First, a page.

Many of these pressures often come from within their own families and friend circles, which can be a source of tension and disconnect in their lives.

Global skincare brand SK-II created a new campaign exploring these expectations from the perspective of four women in four different countries whose timelines vary dramatically from what their mothers, grandmothers, or close friends envision for them.

SK-II had Katie Couric meet with these women and their loved ones to discuss the evolving and controversial topic of marriage pressure and societal expectations.

SK-II

"What happens when dreams clash with expectations? We're all supposed to hit certain milestones: a degree, marriage, a family," Couric said before diving into conversation with the "young women who are defining their own lives while navigating the expectations of the ones who love them most."

Maluca, a musician in New York, explains that she comes from an immigrant family, which comes with the expectation that she should live the "American Dream."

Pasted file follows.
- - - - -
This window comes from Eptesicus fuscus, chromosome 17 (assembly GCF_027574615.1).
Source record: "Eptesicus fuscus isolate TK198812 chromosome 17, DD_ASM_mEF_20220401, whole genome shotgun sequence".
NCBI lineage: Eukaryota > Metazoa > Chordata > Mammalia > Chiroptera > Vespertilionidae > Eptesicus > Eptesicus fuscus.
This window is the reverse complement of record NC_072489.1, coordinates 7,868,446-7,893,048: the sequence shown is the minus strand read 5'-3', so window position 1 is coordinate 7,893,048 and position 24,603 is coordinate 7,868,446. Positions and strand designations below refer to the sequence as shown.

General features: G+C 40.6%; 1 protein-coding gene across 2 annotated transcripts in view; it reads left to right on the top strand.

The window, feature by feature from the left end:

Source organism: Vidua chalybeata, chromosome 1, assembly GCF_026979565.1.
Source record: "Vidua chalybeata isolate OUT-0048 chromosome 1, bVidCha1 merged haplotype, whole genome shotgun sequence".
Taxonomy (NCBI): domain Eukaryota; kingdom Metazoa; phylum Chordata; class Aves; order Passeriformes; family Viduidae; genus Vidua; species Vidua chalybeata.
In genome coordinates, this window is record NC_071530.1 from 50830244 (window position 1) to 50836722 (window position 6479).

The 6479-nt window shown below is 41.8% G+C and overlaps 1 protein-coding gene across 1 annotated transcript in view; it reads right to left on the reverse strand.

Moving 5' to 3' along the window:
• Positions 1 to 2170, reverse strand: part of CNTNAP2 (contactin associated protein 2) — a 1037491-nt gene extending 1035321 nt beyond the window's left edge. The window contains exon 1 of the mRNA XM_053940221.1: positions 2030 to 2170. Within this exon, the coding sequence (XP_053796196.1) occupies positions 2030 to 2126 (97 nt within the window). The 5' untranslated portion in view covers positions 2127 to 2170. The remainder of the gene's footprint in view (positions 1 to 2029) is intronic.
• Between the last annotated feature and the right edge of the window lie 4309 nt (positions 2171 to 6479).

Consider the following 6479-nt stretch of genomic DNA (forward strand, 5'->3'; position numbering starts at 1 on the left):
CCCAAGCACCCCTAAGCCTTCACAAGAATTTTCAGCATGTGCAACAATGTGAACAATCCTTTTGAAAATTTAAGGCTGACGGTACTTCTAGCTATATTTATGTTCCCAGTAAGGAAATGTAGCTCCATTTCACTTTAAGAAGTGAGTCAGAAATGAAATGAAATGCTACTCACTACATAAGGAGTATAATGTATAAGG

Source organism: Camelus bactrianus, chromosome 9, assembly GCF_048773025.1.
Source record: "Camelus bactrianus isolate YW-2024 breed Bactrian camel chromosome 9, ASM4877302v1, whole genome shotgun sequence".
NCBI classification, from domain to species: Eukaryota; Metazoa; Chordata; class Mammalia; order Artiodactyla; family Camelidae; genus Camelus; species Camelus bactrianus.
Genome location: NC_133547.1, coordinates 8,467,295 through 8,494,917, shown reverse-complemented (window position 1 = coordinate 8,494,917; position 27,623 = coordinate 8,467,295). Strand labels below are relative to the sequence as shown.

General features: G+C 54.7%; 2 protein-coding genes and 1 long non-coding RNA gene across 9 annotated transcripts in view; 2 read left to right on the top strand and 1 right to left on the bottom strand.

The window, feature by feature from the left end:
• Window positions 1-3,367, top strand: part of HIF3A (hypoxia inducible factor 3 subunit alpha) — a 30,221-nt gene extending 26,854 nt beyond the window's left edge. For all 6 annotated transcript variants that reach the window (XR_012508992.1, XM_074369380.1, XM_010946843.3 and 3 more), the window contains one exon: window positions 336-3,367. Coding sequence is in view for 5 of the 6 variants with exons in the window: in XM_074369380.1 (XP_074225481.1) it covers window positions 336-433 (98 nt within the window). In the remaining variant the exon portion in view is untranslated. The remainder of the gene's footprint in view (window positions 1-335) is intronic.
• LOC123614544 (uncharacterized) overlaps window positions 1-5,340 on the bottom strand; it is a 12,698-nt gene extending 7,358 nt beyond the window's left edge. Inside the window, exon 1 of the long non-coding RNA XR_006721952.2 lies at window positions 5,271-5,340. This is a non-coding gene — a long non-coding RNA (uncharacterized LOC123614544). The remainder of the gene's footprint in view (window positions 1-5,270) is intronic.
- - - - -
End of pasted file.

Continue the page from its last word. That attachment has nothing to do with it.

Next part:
"You come here, go to school, you get married, buy a house, have kids," she said.

Her mother, who herself achieved the "American Dream" with hard work and dedication when she came to the United States, wants to see her daughter living a stable life.

"I'd love for her to be married and I'd love her to have a big wedding," she said.

Chun Xia, an award-winning Chinese actress who's outspoken about empowering other young women in China, said people question her marital status regularly.

"I'm always asked, 'Don't you want to get married? Don't you want to start a family and have kids like you should at your age?' But the truth is I really don't want to at this point. I am not ready yet," she said.

In South Korea, Nara, a queer-identifying artist, believes her generation should have a choice in everything they do, but her mother has a different plan in mind.

SK-II

"I just thought she would have a job and meet a man to get married in her early 30s," Nara's mom said.